With WHO finally classifying China’s coronavirus as pandemic, U.S. Senate Finance Committee Chairman Chuck Grassley stated, a payroll tax cut was among the options being tabled to offset the economic impact of the coronavirus.
“If you’re going to negotiate in good faith, you’re going to listen to everybody and pick out what you think can do the most good to help the economy over a hump,” said Grassley even as Democrats in the U.S. House of Representatives moved to push through a broad package of proposals to help Americans affected by the outbreak.
“It’s on the table,” said Grassley. “It’s something that at least has bipartisan support because it was used during the Obama administration.”
Payroll taxes are used to fund Social Security for retirees and Medicare, as well as for the government healthcare program for the elderly, and provides 18% of the U.S. population with health insurance.
According to U.S. government figures, nearly 90% of Social Security’s budget came from payroll taxes with funding for Medicare pegged at 36% from payroll taxes in 2018, said Peter G. Peterson Foundation, a Washington think tank.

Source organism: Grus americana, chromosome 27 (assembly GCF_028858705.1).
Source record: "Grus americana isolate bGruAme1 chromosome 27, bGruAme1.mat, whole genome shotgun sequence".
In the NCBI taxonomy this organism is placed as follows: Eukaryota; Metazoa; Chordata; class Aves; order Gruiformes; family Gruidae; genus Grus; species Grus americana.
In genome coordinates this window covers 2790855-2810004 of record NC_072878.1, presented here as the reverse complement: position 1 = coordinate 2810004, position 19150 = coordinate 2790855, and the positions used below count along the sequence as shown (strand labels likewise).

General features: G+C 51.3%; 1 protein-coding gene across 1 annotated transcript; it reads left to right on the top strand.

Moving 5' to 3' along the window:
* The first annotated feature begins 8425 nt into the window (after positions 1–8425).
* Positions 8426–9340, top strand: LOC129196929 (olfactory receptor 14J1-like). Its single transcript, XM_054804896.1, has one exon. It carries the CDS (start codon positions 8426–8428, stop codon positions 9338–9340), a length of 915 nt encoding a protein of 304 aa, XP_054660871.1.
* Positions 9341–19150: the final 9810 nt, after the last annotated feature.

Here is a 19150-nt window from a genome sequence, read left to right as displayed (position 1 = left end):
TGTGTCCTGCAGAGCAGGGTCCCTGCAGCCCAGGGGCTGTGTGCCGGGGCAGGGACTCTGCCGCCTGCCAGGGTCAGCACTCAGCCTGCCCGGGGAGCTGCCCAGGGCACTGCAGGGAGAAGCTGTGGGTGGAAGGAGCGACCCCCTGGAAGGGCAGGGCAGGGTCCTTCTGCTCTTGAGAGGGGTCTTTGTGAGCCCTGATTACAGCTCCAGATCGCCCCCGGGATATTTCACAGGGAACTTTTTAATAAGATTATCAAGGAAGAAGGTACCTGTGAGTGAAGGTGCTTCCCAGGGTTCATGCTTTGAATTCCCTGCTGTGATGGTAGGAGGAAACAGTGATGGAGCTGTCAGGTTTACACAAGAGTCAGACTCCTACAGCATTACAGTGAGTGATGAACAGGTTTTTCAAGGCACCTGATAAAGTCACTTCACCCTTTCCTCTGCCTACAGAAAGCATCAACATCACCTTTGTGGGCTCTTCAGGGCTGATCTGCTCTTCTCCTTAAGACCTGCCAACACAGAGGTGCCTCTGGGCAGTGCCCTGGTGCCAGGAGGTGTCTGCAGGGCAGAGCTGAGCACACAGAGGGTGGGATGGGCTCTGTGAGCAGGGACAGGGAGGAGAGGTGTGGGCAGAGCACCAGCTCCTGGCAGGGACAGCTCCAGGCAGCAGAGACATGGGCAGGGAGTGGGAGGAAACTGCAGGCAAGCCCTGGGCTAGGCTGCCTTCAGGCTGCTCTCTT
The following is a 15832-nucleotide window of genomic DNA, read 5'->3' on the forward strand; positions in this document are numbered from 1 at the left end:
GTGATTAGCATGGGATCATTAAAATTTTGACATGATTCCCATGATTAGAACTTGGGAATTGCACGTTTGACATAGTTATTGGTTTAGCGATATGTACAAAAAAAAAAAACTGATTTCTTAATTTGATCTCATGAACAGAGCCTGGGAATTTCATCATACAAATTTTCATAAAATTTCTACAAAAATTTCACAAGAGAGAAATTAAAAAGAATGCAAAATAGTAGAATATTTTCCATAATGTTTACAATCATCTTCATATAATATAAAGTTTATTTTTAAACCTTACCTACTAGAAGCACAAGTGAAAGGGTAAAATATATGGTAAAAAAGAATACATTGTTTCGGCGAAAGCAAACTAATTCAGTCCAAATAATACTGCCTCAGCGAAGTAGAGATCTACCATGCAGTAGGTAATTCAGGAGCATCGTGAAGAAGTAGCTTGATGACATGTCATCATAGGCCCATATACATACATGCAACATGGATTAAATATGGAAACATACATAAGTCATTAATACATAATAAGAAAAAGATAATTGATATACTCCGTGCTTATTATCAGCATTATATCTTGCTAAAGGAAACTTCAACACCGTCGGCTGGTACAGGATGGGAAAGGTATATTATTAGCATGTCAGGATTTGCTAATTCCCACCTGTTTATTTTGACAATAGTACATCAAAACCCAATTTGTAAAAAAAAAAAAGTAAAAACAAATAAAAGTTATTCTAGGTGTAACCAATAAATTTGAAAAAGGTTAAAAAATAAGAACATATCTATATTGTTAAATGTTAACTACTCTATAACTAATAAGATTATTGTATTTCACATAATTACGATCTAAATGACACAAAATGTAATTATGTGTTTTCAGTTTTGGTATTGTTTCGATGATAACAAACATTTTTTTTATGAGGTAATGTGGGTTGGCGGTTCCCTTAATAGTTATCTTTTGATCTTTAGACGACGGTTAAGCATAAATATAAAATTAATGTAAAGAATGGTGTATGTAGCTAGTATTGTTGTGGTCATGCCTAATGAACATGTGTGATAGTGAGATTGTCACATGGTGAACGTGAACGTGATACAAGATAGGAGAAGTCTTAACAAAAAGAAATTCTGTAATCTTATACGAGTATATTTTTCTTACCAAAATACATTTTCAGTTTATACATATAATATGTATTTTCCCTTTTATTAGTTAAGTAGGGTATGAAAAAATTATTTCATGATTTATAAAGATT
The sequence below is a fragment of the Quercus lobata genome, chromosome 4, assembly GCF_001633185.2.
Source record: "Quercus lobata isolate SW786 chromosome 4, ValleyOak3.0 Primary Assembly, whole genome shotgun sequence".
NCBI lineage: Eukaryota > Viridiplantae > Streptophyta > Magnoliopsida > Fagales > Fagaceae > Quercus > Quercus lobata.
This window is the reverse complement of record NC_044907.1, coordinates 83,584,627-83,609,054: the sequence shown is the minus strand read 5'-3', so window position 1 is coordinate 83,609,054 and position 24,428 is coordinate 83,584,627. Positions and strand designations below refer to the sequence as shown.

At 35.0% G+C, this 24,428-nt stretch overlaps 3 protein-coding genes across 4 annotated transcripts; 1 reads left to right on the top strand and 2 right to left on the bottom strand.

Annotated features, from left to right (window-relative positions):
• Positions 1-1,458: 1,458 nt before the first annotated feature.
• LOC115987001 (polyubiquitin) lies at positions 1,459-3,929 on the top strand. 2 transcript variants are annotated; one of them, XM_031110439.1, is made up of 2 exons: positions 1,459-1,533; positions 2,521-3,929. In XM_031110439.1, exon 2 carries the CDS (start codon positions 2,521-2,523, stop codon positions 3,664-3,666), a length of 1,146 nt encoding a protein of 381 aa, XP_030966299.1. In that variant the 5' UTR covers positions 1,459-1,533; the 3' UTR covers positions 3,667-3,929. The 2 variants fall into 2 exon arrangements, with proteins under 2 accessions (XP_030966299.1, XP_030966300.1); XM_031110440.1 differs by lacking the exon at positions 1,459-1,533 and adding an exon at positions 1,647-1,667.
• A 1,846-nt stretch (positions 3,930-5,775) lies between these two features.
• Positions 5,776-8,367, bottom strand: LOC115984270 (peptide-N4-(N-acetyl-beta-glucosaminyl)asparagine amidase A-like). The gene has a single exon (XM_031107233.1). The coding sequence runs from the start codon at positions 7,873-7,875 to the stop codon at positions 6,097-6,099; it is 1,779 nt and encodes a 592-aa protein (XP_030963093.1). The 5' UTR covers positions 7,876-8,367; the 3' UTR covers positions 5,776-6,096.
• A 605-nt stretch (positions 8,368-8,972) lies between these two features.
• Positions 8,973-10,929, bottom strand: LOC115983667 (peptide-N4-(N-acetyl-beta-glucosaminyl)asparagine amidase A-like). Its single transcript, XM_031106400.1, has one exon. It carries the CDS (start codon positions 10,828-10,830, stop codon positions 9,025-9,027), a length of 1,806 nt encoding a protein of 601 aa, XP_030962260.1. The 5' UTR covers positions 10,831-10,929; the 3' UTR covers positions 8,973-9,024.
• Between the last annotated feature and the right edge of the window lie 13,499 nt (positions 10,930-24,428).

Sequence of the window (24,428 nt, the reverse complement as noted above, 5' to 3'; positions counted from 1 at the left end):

According to a Bloomberg News report, Grassley stated rumors that there was not enough support for President Donald Trump’s idea of easing payroll taxes was not correct, was incorrect.
When asked if he thought a payroll tax cut would be an effective way to stimulate the economy, Grassley responded by saying, he had not read any deep analysis on that issue since 2009 and was not sure if it would help the economy.
He went on to add, he does not see any pitfalls with the Trump administration’s proposal to extend the April 15 tax deadline since the move would keep money circulating through the economy longer.
Although he had not seen the full package of proposals being pushed by House Democrats, he does not expect the Republican-controlled Senate to back it unless it won support from the White House.